Event Appearances (8)
The Current Signal of the April 1, 2014 Chile Tsunami as Recorded in Crescent City, California
26th General Assembly of the International Union of Geodesy and Geophysics Prague, Czech Republic
Measuring Possible Tsunami Currents from the April 1, 2014 Mw 8.2 Chile Earthquake in Crescent City, California
Fall 2014 American Geophysical Union Meeting San Francisco, California
Resonant Ocean Current Responses Driven by Coastal Winds Near the Critical Latitude
61st Annual Eastern Pacific Ocean Conference (EPOC) Mt. Hood, Oregon
Managing Organizational Change
British Columbia Deans of Arts and Sciences Programs Victoria, British Columbia
Observed and Modeled Tsunami Current Velocities on California’s North Coast
26th International Tsunami Symposium Göcek, Turkey
Summative Assessment and Program Prioritization: Experiences at Two Universities
2013 Western Canadian Deans of Arts and Sciences Conference Victoria, British Columbia
Observed and Modeled Tsunami Current Velocities in Humboldt Bay and Crescent City Harbor, Northern California
Fall 2012 American Geophysical Union Meeting San Francisco, California
Sustained Observations of Mesoscale and Submesoscale Surface Circulation off the U.S. West Coast
OCEANS 2012 Conference Yeosu, Korea
The network comprising 61 high-frequency radar systems along the U.S. West Coast (USWC) provides a unique, high resolution, and broad scale view of ocean surface circulation. Subinertial alongshore surface currents show poleward propagating signals with phase speeds of O(10) and O(100–300) inline image that are consistent with historical in situ observations off the USWC and that can be possibly interpreted as coastally trapped waves (CTWs). The propagating signals in the slow mode are partly observed in southern California, which may result from scattering and reflection of higher-mode CTWs due to curvature of shoreline and bathymetry near Point Conception, California. On the other hand, considering the order of the phase speed in the slow mode, the poleward propagating signals may be attributed to alongshore advection or pressure-driven flows. A statistical regression of coastal winds at National Data Buoy Center buoys on the observed surface currents partitions locally and remotely wind-forced components, isolates footprints of the equatorward propagating storm events in winter off the USWC, and shows the poleward propagating signals year round.
Abstract: We examine observations of key limnological properties (primarily temperature, salinity, and dissolved oxygen), measured over a 14-year period in Crater Lake, Oregon, and discuss variability in the hypolimnion on time scales of days to a decade. During some years (e.g., 1994–1995), higher-than-average wintertime deep convection and ventilation led to the removal of significant amounts of heat and salt from the hypolimnion, while dissolved oxygen concentrations increase. In other years, such as the winter of 1996–1997, heat and salt concentrations increase throughout the year and dissolved oxygen levels drop, indicating conditions were dominated by the background geothermal inputs and dissolved oxygen consumption by bacteria (i.e., minimal deep convection). Over the entire 14 year period, no statistically significant trend was observed in the annual hypolimnetic heat and salt content. Measurements from several thermistors moored in the hypolimnion provide new insight into the time and space scales of the deep convection events. For some events, cool water intrusions are observed sequentially, from shallower depths to deeper depths, suggesting vertical mixing or advection from above. For other events, the cooling is observed first at the deepest sensors, suggesting a thin, cold water pulse that flows along the bottom and mixes more slowly upwards into the basin. In both cases, the source waters must originate from the epilimnion. Conditions during a strong ventilation year (1994–1995) and a weak ventilation year (1996–1997) were compared. The results suggest the major difference between these 2 years was the evolution of the stratification in the epilimnion during the first few weeks of reverse stratification such that thermobaric instabilities were easier to form during 1995 than 1997. Thus, the details of surface cooling and wind-driven mixing during the early stages of reverse stratification may determine the net amount of ventilation possible during a particular year.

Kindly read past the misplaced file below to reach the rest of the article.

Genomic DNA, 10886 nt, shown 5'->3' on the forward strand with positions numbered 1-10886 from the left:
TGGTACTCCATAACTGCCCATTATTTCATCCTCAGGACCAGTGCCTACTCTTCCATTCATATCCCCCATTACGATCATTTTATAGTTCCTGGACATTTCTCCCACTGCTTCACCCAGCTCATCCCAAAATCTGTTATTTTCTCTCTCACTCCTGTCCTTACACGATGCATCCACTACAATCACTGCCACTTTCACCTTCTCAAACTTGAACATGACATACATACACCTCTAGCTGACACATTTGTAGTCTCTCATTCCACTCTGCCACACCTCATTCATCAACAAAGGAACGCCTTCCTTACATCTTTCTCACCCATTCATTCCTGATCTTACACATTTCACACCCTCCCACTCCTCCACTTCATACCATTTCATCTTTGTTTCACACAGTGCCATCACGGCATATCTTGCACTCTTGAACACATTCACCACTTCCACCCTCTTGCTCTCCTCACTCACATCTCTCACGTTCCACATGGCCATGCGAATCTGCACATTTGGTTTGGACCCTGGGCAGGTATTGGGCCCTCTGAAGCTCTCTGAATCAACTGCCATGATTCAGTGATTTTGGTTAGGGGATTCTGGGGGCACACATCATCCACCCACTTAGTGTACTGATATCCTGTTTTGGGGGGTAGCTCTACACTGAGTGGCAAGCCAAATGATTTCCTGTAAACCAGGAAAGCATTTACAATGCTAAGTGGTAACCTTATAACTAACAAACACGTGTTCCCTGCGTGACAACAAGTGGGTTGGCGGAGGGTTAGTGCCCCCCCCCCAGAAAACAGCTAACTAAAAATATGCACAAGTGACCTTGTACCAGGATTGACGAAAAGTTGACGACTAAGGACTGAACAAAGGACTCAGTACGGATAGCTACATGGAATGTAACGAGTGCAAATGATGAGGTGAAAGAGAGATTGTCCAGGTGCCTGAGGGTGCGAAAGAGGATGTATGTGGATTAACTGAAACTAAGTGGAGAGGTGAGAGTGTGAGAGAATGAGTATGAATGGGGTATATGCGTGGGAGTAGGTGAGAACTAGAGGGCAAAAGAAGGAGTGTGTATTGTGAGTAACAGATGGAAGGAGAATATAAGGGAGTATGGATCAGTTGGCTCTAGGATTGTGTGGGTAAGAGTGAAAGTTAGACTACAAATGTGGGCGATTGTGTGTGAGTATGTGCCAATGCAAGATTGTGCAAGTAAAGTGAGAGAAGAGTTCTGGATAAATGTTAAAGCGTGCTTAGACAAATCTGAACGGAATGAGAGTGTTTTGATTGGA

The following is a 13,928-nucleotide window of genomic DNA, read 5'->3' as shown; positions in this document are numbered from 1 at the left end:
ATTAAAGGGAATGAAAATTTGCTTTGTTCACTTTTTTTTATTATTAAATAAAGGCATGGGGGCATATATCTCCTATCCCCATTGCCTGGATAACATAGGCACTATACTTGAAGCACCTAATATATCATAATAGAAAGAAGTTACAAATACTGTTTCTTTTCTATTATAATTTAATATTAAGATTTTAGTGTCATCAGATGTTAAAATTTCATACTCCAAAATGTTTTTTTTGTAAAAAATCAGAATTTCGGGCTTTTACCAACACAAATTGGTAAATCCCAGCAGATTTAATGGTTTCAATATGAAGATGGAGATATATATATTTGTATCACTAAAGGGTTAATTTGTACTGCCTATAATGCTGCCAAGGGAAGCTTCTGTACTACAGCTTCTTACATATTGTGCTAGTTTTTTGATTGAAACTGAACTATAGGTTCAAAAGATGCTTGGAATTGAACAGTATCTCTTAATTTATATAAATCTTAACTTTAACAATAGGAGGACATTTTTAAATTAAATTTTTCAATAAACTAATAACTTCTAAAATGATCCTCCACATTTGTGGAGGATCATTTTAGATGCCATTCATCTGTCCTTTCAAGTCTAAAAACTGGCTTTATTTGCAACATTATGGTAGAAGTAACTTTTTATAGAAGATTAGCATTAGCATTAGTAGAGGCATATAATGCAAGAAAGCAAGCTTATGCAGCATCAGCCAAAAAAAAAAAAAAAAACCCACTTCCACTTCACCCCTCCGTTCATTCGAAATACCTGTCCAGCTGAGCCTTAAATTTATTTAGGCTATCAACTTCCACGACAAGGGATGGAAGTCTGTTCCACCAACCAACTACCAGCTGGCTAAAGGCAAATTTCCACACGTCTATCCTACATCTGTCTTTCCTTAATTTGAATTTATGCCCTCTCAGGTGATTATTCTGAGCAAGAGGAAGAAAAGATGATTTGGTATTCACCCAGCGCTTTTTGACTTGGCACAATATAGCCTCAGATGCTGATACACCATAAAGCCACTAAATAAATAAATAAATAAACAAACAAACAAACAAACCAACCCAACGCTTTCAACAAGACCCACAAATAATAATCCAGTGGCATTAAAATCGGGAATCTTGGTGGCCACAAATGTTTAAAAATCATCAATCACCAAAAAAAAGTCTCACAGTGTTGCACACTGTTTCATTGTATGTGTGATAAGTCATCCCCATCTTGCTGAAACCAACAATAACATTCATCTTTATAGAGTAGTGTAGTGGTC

Composition of salt marsh vegetation is important to wetland ecosystem health, and monitoring invasive species is critical. The purpose of this study was to examine the utility of airborne hyperspectral imagery in mapping salt marsh vegetation in Humboldt Bay, California. An unmixing algorithm was applied to spatial and spectral image subsets. Overall accuracy among Spartina densiflora, Salicornia virginica, and Distichlis spicata was assessed at 85.1%. Algorithm prediction between observed and predicted percent cover ranged from r2 = 0.32 to r2 = 0.53, an improvement on comparable studies. Percent cover prediction was least accurate for Distichlis spicata, due to initial endmember selection. Use of the Pixel Purity Index in conjunction with field work likely aided in identifying the best candidates for the linear unmixing technique.